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kazzaqov

Horrible infill on higher speeds

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1) The infill looks okay to me in the picture but if you say something is wrong then I believe you. What is the problem exactly? Would solid infill fix the problem?

2) I can print fine at 100mm/sec but only if layer height is .1mm. If it is .2mm then I need a temp > 240C. 100mm/sec with .2mm layer at 220 is just too much pressure in the nozzle. The extruder slips and I don't get enough plastic.

3) In another photo, the very first layer is thin in some spots, thicker in other spots. This looks okay to me but if you need it flatter you need better hardware (straight rods, flat bad).

4) You don't have the standard fan shroud. Your fan is blowing on the nozzle. This means your nozzle tip is colder than normal. This means you need to print hotter than normal. I'm not sure how much hotter. Maybe 250C? I recommend you print this:

http://www.thingiverse.com/thing:17602

 

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What slicer are you using? This looks like simple straight-line infill of older versions of Cura? For high speed printing, you might do better with a more structured infill, such as hexagonal/octagonal infill that lays down the same pattern on every layer. Or try the latest Cura, which has a more regular square pattern - which can have its own problems at very high speeds (like 300mm/s) but should be fine at 100mm/s, provided your layers aren't too thick - what layer height are you printing at?

 

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I get the same thing with the latest versions of Cura. I don't think the newer versions are adequately compensating for desired extrusion vs actual extrusion rates when changing speed and density. Low % support structures and infill settings (sub 40) almost always turn into a fluffy mess for me unless I'm printing at 60mm/s or lower.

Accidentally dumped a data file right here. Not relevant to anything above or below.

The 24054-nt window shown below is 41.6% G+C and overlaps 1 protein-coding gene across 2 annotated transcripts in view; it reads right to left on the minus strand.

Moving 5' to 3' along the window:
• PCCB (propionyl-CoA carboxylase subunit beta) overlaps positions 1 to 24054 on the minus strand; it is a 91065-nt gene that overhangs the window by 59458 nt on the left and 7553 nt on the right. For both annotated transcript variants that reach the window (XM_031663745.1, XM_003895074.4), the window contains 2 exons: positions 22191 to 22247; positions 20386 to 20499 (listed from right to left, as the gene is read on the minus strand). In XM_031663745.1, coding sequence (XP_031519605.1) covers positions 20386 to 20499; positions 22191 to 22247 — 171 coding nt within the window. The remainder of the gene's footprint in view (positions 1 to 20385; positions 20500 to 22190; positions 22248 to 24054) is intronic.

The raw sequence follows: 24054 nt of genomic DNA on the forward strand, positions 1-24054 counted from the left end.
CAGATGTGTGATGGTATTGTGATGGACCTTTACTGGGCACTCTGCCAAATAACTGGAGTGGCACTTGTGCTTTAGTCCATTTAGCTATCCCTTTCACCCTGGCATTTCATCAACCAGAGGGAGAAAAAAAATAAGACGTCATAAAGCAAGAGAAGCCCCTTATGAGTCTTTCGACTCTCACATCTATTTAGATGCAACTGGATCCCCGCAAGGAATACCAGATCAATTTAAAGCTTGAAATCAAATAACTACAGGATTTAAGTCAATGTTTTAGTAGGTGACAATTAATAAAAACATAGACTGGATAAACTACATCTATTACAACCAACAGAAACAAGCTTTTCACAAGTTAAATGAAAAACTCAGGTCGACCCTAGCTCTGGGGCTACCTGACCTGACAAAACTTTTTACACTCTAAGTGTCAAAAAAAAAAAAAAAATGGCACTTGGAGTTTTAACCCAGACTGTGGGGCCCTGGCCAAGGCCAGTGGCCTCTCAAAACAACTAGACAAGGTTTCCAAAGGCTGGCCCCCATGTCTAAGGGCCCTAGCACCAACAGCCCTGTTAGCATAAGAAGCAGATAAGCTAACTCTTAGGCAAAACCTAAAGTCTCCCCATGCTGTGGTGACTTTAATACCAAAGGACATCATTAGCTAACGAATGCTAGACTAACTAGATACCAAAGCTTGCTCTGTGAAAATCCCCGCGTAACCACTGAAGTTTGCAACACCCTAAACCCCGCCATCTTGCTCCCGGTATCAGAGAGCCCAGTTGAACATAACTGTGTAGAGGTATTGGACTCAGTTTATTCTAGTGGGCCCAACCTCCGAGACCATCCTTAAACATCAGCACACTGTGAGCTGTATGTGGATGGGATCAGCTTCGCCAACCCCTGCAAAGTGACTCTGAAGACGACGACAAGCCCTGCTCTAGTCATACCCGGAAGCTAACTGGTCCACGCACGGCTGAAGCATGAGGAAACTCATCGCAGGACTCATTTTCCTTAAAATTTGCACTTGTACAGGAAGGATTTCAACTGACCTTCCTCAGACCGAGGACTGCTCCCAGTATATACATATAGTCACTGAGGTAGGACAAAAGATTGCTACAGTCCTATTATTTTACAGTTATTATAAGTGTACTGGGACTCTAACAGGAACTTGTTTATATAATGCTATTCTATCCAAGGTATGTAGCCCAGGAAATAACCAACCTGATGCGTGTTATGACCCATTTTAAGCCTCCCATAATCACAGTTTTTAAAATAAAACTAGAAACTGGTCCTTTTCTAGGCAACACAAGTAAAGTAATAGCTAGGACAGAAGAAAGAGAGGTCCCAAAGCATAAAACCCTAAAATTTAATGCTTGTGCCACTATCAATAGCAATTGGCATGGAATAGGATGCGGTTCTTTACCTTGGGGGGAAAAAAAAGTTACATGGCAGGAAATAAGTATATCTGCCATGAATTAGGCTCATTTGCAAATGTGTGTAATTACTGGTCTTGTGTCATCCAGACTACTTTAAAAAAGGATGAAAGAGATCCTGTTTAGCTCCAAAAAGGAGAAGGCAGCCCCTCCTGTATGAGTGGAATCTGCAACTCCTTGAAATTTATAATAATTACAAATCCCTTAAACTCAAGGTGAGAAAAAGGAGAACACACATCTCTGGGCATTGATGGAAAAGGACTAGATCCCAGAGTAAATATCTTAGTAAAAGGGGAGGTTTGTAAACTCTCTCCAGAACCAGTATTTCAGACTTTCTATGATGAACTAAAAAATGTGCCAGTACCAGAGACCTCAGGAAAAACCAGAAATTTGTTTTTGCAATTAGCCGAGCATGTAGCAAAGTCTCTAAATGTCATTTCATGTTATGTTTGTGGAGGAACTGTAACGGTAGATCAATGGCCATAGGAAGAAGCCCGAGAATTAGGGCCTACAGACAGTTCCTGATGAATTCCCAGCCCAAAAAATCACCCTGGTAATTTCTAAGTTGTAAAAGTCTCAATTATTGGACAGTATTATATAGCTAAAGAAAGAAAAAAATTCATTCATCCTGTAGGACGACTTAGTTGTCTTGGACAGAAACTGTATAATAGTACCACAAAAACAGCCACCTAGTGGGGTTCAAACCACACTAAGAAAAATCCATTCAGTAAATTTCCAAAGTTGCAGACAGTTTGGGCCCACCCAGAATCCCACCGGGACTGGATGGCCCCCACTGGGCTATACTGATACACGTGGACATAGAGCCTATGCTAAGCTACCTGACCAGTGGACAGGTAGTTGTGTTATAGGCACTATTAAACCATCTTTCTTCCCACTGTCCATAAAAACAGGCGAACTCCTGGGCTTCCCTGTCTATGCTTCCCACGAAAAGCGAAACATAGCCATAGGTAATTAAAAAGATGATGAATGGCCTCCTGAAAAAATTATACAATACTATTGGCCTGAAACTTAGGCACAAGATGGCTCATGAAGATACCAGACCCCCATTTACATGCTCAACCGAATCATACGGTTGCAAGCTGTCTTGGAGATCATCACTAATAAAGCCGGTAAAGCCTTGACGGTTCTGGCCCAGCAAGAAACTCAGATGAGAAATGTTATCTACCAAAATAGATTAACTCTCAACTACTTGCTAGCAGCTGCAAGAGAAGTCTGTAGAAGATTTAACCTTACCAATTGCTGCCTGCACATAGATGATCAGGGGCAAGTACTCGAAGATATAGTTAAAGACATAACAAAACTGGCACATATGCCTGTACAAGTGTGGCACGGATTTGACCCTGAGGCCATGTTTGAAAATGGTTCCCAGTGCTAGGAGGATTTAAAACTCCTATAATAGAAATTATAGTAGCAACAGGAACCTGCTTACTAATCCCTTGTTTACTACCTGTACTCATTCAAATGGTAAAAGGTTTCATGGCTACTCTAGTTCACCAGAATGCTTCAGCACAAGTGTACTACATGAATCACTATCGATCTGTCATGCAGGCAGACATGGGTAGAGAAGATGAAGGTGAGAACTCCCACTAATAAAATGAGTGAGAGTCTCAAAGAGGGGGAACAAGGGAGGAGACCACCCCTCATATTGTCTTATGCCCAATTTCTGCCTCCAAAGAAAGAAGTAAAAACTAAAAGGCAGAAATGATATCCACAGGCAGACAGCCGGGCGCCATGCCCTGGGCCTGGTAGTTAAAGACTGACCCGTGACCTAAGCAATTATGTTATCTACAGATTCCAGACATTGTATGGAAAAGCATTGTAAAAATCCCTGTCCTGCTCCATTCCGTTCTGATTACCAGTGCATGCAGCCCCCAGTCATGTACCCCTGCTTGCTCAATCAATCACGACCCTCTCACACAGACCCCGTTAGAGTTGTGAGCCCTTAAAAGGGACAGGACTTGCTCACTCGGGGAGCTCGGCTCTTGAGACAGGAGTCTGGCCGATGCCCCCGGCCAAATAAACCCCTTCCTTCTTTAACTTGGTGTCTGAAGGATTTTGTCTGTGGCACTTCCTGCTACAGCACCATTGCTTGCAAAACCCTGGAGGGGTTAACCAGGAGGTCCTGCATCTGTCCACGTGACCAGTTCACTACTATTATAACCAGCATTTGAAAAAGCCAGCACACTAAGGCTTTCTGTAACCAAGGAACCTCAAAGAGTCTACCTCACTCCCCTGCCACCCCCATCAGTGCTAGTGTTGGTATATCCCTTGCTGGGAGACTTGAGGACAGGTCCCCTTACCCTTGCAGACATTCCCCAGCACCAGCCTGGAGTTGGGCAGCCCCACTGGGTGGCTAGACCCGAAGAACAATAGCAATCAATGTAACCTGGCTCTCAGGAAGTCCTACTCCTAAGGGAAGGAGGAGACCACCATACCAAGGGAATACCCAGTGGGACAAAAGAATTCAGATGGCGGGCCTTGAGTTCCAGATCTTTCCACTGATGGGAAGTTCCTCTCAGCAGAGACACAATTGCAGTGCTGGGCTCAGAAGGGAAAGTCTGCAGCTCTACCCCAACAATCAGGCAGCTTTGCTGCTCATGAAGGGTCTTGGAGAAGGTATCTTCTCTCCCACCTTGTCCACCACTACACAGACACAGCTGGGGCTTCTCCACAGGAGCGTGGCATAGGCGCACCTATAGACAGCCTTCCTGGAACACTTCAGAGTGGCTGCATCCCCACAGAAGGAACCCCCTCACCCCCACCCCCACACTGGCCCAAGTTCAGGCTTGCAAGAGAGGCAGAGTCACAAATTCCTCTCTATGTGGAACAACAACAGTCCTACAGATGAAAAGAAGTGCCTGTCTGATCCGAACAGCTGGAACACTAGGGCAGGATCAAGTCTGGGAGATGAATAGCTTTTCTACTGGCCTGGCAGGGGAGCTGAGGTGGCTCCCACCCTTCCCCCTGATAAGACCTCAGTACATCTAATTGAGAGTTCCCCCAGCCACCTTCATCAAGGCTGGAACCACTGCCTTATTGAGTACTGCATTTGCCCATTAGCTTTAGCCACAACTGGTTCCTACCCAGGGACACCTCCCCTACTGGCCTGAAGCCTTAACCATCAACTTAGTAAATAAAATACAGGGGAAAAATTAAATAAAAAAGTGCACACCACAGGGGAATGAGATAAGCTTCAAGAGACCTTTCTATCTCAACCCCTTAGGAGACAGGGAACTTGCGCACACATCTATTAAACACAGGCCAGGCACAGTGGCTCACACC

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The less-than-100%-dense support has always seemed like a bit of an unpredictable mess to me, and it does affect nozzle pressure, and so tend to bleed over into regular 'solid' parts of the print nearby.

The infill is different issue though - it's printed with 100% extrusion rate... so it shouldn't affect head pressure. Past versions of Cura had issues where the infill didn't print totally solid on each layer - it did passes in one direction on one layer, and one on the other. That did tend to cause problems with layer adhesion and proper extrusion, since every layer's infill was effectively bridging over a layer of empty space, except at the crossover points. In the latest version, cura prints a full square grid on each layer which works much better as a rule. I've only seen two issues with it:

1) When printing very fast (e.g., 250mm/s - maybe a bit slower) the head jumps slightly as it hits and crosses over the previously extruded infill passes on the same layer, causing the filament thread to break and vibrations in the bed, and it just makes a mess.